E-mail address: (S. Rajasekaran).
resulted in coronal vertebral dislocation and progressive
kyphoscoliotic deformity.
Case Report
Case 1
A 12-year-old premenarchal girl presented with a progressive kyphoscoliotic deformity. There were no clinical
features of myelopathy and, radiographs showed a right
thoracic scoliosis measuring 63 and a kyphosis of 65 . MRI
showed no evidence of spinal cord anomalies, however, due
to absent pedicles, there was complete dissociation between
anterior and posterior elements resulting in coronal
2212-134X/$ - see front matter Ó 2018 Scoliosis Research Society. All rights reserved.
S. Rajasekaran et al. / Spine Deformity 6 (2018) 621e626
Fig. 1. (A, B) Anteroposterior and lateral radiographs showing right proximal thoracic scoliosis. (C) T2 sagittal MRI images showing signal changes in the
thoracic cord over the apex of the deformity with absent pedicles. (D, E) Significant spinal canal stenosis (white arrow) is seen. There is a translation in the
coronal plane between the vertebral body and the posterior lamina, with cord impingement seen between the vertebral body and the lamina over the concave
apex of the curve. (F, G) 3D CT reconstruction of the spine showing absent pedicles with complete dissociation between the anterior and posterior elements at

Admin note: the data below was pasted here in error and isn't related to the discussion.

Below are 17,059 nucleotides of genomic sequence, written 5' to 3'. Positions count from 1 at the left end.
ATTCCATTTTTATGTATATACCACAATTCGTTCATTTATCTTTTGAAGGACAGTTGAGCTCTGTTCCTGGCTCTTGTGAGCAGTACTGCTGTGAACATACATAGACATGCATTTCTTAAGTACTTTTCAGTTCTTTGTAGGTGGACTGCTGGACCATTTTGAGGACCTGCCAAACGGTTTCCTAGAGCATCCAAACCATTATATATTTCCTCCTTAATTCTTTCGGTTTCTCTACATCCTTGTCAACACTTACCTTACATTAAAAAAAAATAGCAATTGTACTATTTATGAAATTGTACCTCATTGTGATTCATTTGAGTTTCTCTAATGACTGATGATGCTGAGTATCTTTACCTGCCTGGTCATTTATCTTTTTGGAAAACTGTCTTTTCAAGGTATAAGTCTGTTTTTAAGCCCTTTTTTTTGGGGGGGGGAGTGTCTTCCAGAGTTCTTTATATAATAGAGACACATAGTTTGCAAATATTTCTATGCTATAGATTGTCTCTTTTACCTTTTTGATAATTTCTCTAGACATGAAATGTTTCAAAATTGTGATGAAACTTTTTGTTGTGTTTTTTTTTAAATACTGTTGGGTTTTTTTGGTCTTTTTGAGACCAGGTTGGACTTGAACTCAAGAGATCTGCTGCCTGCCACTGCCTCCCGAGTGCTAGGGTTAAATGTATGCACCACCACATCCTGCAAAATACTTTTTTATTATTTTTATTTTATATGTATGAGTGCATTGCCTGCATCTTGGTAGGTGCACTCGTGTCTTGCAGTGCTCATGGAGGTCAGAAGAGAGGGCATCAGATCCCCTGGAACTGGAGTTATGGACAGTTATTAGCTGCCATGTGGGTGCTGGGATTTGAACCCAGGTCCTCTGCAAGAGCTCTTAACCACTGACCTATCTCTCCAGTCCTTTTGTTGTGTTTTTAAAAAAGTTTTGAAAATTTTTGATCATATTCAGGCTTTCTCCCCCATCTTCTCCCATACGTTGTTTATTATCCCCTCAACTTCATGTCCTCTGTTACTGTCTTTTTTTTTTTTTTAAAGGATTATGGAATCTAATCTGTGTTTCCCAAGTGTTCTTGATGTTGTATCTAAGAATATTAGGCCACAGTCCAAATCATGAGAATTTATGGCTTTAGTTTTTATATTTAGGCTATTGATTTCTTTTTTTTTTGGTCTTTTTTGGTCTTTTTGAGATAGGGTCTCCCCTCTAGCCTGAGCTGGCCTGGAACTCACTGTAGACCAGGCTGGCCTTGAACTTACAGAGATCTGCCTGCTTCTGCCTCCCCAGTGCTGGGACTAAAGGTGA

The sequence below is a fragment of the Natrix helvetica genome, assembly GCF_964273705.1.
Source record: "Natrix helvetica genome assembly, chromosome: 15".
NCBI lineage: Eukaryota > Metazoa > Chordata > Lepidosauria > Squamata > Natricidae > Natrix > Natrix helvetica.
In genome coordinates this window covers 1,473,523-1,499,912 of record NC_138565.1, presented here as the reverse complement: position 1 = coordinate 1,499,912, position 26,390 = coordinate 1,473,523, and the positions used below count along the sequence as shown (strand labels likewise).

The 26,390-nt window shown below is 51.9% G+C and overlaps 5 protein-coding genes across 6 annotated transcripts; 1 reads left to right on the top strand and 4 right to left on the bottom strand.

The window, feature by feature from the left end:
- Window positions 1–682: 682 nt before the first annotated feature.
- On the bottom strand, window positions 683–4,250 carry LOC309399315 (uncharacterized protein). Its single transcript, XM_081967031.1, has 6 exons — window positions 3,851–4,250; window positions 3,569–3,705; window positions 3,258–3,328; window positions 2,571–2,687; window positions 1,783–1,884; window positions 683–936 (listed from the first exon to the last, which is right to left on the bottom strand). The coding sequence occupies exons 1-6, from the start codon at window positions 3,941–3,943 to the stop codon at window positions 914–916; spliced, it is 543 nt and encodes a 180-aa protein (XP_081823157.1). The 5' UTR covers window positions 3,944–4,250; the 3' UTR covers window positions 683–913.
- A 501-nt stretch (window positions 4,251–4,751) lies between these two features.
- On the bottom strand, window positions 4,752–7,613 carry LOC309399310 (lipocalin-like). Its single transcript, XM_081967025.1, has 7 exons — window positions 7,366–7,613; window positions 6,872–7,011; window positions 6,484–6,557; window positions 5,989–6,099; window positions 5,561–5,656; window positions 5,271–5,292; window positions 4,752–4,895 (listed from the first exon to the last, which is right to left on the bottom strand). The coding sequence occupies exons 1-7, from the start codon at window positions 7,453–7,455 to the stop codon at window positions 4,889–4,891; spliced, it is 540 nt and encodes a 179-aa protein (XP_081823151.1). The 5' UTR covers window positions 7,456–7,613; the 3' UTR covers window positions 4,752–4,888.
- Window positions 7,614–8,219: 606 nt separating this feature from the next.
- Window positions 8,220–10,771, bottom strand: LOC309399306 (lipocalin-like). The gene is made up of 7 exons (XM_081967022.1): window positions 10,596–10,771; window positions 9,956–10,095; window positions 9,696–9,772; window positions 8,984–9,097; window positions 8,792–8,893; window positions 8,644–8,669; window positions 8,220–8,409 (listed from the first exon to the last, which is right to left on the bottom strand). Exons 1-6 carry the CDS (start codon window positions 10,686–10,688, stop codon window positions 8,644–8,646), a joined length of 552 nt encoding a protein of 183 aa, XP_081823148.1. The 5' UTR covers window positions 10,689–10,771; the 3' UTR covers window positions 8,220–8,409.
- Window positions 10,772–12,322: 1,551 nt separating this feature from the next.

multiple contiguous levels in the thoracic spine. (H) Axial CT images, with the white dotted arrow indicating conventional screw trajectory with likely spinal
canal violation.
Fig. 2. (A, B) Immediate postoperative radiograph with hybrid construct fixation over the concave side of the curve. Laminar hooks placed at T3 and T5
with pedicle screws at T10 and T12. (C, D) Radiograph at the 27-month follow-up showing partial loss of correction with no implant failure.
S. Rajasekaran et al. / Spine Deformity 6 (2018) 621e626
Fig. 3. (A, B) Anteroposterior and lateral radiographs showing right proximal thoracic kyphoscoliosis. (C, D) Axial CT images demonstrating absent pedicles with coronal vertebral dislocation and narrowing of spinal canal at T4 and T5 levels, respectively. (E) 3D CT reconstruction images showing absent
pedicles at multiple levels, as indicated by the white arrows. (F) Acute proximal kyphoscoliosis with no pedicles seen and overlap between the vertebral
body and posterior elements.
Fig. 4. (A, B) Immediate postoperative anteroposterior and lateral radiographs showing posterior instrumented fusion using pedicle screw rod construct. (C,
D) Radiographs at the 21-month follow-up showing progression in the kyphosis with pullout of the T7 screw.
S. Rajasekaran et al. / Spine Deformity 6 (2018) 621e626
Fig. 5. (A, B) Anteroposterior and lateral radiographs showing severe right thoracic kyphoscoliosis. (C, D) Axial CT images showing absent pedicles, severe
rotation, and altered vertebral body and posterior elements relationship. (E, F) 3D reconstruction showing absent pedicles extending at multiple contiguous